Authors: Lesley A Stewart, Jayne F Tierney and Mike Clarke on behalf of the Cochrane Individual Patient Data Meta-analysis Methods Group.
In an individual patient data (IPD) meta-analysis, the original research data for each participant in each study are sought directly from the researchers responsible for that study.
Having access to the ‘raw’ data for each study enables data checking, thorough exploration, and re-analysis of the data in a consistent way.
IPD meta-analysis has particular benefits when the published information does not permit a good quality review, or where particular types of analyses are required that are not feasible using summary data.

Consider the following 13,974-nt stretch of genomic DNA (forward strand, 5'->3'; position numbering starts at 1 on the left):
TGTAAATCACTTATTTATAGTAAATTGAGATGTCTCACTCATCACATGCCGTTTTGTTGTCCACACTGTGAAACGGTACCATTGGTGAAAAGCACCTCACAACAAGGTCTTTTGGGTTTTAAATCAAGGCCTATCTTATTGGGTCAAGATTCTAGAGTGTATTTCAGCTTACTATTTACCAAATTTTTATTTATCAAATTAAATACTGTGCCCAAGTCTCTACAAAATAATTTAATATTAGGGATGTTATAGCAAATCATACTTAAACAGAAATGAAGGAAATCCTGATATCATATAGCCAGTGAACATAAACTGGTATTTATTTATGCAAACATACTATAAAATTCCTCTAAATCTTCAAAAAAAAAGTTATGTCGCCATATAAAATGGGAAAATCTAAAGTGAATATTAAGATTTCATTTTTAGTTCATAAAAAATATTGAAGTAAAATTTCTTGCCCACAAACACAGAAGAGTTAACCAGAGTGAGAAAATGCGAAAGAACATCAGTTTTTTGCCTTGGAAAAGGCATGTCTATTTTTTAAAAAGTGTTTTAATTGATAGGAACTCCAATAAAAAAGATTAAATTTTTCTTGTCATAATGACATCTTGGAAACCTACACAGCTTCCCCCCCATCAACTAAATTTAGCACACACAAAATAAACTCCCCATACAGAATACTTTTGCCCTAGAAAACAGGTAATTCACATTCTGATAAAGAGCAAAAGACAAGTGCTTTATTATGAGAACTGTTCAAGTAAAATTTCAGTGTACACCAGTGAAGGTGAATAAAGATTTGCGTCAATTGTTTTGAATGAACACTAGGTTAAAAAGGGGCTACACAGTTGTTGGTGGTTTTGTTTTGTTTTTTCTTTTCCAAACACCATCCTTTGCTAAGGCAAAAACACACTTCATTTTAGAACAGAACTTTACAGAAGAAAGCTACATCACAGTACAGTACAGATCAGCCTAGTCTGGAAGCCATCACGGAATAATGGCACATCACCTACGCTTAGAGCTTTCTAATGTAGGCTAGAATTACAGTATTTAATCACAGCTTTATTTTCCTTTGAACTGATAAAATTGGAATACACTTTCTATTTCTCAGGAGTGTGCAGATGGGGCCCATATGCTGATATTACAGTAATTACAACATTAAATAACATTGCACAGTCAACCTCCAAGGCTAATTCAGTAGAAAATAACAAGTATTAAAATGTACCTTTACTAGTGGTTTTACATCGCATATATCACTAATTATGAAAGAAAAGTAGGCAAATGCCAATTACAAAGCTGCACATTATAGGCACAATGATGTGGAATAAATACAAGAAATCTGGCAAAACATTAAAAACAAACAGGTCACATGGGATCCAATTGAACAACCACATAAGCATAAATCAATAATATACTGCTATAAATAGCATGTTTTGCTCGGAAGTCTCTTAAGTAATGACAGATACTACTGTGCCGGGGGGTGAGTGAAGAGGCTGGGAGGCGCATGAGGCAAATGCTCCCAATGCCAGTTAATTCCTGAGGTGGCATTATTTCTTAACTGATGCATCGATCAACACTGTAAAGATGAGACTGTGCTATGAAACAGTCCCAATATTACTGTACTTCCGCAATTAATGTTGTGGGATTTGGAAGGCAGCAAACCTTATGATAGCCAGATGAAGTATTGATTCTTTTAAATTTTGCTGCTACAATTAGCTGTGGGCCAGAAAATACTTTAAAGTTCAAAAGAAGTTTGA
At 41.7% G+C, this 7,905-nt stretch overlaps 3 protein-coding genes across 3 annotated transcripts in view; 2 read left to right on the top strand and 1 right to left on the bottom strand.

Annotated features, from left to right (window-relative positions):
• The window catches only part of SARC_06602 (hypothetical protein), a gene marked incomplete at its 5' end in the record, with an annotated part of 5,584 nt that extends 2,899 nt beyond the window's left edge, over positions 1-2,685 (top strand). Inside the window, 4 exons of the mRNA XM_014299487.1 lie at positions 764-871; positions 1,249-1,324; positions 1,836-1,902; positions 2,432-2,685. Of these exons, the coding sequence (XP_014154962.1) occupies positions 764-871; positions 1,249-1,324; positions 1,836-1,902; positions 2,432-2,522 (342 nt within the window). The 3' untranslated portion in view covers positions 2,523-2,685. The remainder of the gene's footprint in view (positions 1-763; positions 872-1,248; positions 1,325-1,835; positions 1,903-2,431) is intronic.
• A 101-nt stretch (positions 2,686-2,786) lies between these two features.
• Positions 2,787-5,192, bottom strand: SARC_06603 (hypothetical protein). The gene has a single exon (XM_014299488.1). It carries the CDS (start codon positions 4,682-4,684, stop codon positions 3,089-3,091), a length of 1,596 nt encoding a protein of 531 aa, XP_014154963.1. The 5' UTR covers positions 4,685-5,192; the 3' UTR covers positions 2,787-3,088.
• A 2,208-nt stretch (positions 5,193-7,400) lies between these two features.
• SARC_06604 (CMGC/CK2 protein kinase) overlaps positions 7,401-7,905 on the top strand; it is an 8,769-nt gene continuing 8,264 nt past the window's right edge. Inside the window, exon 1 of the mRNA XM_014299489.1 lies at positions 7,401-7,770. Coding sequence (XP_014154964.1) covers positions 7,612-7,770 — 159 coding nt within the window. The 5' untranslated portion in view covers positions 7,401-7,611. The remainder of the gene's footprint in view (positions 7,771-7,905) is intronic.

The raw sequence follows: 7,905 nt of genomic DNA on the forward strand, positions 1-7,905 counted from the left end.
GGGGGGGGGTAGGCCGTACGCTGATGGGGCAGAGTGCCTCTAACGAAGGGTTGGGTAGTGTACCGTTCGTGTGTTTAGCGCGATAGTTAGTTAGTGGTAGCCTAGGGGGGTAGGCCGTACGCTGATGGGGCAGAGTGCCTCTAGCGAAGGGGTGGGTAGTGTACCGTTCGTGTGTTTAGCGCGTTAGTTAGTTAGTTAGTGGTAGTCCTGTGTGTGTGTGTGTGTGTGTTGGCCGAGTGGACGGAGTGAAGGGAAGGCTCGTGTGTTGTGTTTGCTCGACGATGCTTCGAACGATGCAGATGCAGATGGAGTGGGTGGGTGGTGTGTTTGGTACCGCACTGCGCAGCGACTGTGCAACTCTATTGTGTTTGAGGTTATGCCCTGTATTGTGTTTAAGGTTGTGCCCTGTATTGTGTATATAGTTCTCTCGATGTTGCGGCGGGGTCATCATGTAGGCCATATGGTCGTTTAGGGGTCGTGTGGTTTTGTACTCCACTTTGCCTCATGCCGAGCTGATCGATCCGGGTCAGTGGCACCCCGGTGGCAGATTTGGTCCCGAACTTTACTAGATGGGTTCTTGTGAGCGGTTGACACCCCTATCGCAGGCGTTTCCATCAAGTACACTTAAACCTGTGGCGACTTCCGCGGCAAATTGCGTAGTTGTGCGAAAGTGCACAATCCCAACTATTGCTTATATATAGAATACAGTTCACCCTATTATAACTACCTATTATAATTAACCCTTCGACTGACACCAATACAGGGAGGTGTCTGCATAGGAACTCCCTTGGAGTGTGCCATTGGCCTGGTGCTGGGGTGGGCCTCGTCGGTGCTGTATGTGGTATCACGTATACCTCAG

Most IPD meta-analyses are carried out and published by a collaborative group, comprising a project team or secretariat, the researchers who contribute their study data, and often also an advisory group.
An IPD approach usually takes longer and costs more than a conventional systematic review relying on published or aggregate data.
There may be circumstances where the benefits of obtaining IPD are marginal; other where it could be vital.
18.2 The collaborative nature of IPD meta-analyses
18.3 Dealing with data
18.5 Limitations and Caveats
18.6 Chapter information
Box 18.6.a: The Cochrane Individual Patient Data Meta-analysis Methods Group